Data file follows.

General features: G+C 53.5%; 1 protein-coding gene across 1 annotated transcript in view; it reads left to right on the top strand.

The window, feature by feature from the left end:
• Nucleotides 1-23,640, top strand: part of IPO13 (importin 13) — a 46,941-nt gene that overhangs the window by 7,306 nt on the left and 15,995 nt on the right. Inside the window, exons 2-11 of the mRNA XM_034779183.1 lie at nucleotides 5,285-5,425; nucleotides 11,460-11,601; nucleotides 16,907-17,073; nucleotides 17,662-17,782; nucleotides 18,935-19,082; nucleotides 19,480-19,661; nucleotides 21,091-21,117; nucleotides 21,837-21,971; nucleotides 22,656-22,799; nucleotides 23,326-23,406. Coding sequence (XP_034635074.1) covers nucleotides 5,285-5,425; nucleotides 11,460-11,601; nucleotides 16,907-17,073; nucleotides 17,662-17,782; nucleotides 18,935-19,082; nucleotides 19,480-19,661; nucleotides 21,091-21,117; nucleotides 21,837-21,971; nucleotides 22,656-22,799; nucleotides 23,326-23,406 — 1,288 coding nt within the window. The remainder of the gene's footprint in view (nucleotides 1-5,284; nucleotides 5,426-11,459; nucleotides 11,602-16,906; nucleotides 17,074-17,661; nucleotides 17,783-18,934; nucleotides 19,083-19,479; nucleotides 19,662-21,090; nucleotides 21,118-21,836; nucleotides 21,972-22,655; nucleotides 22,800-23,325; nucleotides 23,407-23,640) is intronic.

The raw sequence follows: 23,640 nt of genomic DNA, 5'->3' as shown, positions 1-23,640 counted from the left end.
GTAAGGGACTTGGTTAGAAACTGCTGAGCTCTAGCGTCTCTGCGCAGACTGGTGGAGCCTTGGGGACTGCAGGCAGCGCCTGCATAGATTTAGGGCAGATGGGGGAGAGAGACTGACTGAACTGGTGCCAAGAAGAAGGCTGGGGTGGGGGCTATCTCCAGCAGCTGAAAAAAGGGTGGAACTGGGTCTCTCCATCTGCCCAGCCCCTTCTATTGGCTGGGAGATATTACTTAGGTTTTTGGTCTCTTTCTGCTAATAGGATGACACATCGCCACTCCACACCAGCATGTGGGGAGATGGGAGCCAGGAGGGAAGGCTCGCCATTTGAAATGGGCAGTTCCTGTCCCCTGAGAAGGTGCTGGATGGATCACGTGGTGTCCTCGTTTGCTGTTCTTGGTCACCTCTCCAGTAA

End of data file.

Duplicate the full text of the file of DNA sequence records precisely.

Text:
General features: G+C 53.5%; 1 protein-coding gene across 1 annotated transcript in view; it reads left to right on the top strand.

The window, feature by feature from the left end:
• Nucleotides 1-23,640, top strand: part of IPO13 (importin 13) — a 46,941-nt gene that overhangs the window by 7,306 nt on the left and 15,995 nt on the right. Inside the window, exons 2-11 of the mRNA XM_034779183.1 lie at nucleotides 5,285-5,425; nucleotides 11,460-11,601; nucleotides 16,907-17,073; nucleotides 17,662-17,782; nucleotides 18,935-19,082; nucleotides 19,480-19,661; nucleotides 21,091-21,117; nucleotides 21,837-21,971; nucleotides 22,656-22,799; nucleotides 23,326-23,406. Coding sequence (XP_034635074.1) covers nucleotides 5,285-5,425; nucleotides 11,460-11,601; nucleotides 16,907-17,073; nucleotides 17,662-17,782; nucleotides 18,935-19,082; nucleotides 19,480-19,661; nucleotides 21,091-21,117; nucleotides 21,837-21,971; nucleotides 22,656-22,799; nucleotides 23,326-23,406 — 1,288 coding nt within the window. The remainder of the gene's footprint in view (nucleotides 1-5,284; nucleotides 5,426-11,459; nucleotides 11,602-16,906; nucleotides 17,074-17,661; nucleotides 17,783-18,934; nucleotides 19,083-19,479; nucleotides 19,662-21,090; nucleotides 21,118-21,836; nucleotides 21,972-22,655; nucleotides 22,800-23,325; nucleotides 23,407-23,640) is intronic.

The raw sequence follows: 23,640 nt of genomic DNA, 5'->3' as shown, positions 1-23,640 counted from the left end.
GTAAGGGACTTGGTTAGAAACTGCTGAGCTCTAGCGTCTCTGCGCAGACTGGTGGAGCCTTGGGGACTGCAGGCAGCGCCTGCATAGATTTAGGGCAGATGGGGGAGAGAGACTGACTGAACTGGTGCCAAGAAGAAGGCTGGGGTGGGGGCTATCTCCAGCAGCTGAAAAAAGGGTGGAACTGGGTCTCTCCATCTGCCCAGCCCCTTCTATTGGCTGGGAGATATTACTTAGGTTTTTGGTCTCTTTCTGCTAATAGGATGACACATCGCCACTCCACACCAGCATGTGGGGAGATGGGAGCCAGGAGGGAAGGCTCGCCATTTGAAATGGGCAGTTCCTGTCCCCTGAGAAGGTGCTGGATGGATCACGTGGTGTCCTCGTTTGCTGTTCTTGGTCACCTCTCCAGTAA